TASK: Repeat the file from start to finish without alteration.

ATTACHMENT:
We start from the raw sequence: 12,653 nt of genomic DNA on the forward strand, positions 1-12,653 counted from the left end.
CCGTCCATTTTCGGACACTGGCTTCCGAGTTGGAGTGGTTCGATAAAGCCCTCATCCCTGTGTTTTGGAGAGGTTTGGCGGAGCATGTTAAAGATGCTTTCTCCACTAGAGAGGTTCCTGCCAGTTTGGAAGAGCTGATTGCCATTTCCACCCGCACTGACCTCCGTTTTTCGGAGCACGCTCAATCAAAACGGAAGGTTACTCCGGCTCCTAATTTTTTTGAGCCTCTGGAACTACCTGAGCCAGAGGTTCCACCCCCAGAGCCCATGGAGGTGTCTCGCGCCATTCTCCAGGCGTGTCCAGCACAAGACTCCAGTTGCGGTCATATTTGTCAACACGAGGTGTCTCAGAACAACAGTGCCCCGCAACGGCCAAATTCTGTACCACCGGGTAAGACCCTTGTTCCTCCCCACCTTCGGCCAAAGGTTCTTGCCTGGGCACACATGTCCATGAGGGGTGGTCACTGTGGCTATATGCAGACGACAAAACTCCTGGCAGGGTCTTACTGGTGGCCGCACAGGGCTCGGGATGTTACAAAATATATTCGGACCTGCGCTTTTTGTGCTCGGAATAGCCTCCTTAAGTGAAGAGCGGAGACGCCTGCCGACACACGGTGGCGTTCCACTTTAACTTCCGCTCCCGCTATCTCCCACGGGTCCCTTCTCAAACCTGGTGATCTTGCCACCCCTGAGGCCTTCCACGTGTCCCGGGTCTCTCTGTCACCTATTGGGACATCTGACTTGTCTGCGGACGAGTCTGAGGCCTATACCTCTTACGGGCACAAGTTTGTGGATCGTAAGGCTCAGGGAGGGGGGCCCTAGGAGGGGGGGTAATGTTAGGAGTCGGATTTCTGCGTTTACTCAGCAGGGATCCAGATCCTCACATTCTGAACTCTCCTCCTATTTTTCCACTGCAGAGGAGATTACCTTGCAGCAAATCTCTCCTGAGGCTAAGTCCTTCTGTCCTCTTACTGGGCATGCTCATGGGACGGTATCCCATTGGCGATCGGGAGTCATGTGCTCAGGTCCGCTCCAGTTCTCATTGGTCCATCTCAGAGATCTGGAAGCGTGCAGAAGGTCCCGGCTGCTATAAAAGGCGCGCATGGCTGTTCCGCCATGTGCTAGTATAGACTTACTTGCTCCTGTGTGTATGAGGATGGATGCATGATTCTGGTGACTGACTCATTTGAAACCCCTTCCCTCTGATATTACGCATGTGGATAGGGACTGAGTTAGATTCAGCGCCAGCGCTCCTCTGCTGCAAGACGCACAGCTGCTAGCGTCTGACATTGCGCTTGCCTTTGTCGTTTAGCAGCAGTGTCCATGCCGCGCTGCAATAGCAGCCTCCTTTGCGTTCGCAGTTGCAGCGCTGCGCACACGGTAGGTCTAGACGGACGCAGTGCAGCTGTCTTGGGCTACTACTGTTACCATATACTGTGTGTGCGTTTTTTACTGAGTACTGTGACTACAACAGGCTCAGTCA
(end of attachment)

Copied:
We start from the raw sequence: 12,653 nt of genomic DNA on the forward strand, positions 1-12,653 counted from the left end.
CCGTCCATTTTCGGACACTGGCTTCCGAGTTGGAGTGGTTCGATAAAGCCCTCATCCCTGTGTTTTGGAGAGGTTTGGCGGAGCATGTTAAAGATGCTTTCTCCACTAGAGAGGTTCCTGCCAGTTTGGAAGAGCTGATTGCCATTTCCACCCGCACTGACCTCCGTTTTTCGGAGCACGCTCAATCAAAACGGAAGGTTACTCCGGCTCCTAATTTTTTTGAGCCTCTGGAACTACCTGAGCCAGAGGTTCCACCCCCAGAGCCCATGGAGGTGTCTCGCGCCATTCTCCAGGCGTGTCCAGCACAAGACTCCAGTTGCGGTCATATTTGTCAACACGAGGTGTCTCAGAACAACAGTGCCCCGCAACGGCCAAATTCTGTACCACCGGGTAAGACCCTTGTTCCTCCCCACCTTCGGCCAAAGGTTCTTGCCTGGGCACACATGTCCATGAGGGGTGGTCACTGTGGCTATATGCAGACGACAAAACTCCTGGCAGGGTCTTACTGGTGGCCGCACAGGGCTCGGGATGTTACAAAATATATTCGGACCTGCGCTTTTTGTGCTCGGAATAGCCTCCTTAAGTGAAGAGCGGAGACGCCTGCCGACACACGGTGGCGTTCCACTTTAACTTCCGCTCCCGCTATCTCCCACGGGTCCCTTCTCAAACCTGGTGATCTTGCCACCCCTGAGGCCTTCCACGTGTCCCGGGTCTCTCTGTCACCTATTGGGACATCTGACTTGTCTGCGGACGAGTCTGAGGCCTATACCTCTTACGGGCACAAGTTTGTGGATCGTAAGGCTCAGGGAGGGGGGCCCTAGGAGGGGGGGTAATGTTAGGAGTCGGATTTCTGCGTTTACTCAGCAGGGATCCAGATCCTCACATTCTGAACTCTCCTCCTATTTTTCCACTGCAGAGGAGATTACCTTGCAGCAAATCTCTCCTGAGGCTAAGTCCTTCTGTCCTCTTACTGGGCATGCTCATGGGACGGTATCCCATTGGCGATCGGGAGTCATGTGCTCAGGTCCGCTCCAGTTCTCATTGGTCCATCTCAGAGATCTGGAAGCGTGCAGAAGGTCCCGGCTGCTATAAAAGGCGCGCATGGCTGTTCCGCCATGTGCTAGTATAGACTTACTTGCTCCTGTGTGTATGAGGATGGATGCATGATTCTGGTGACTGACTCATTTGAAACCCCTTCCCTCTGATATTACGCATGTGGATAGGGACTGAGTTAGATTCAGCGCCAGCGCTCCTCTGCTGCAAGACGCACAGCTGCTAGCGTCTGACATTGCGCTTGCCTTTGTCGTTTAGCAGCAGTGTCCATGCCGCGCTGCAATAGCAGCCTCCTTTGCGTTCGCAGTTGCAGCGCTGCGCACACGGTAGGTCTAGACGGACGCAGTGCAGCTGTCTTGGGCTACTACTGTTACCATATACTGTGTGTGCGTTTTTTACTGAGTACTGTGACTACAACAGGCTCAGTCA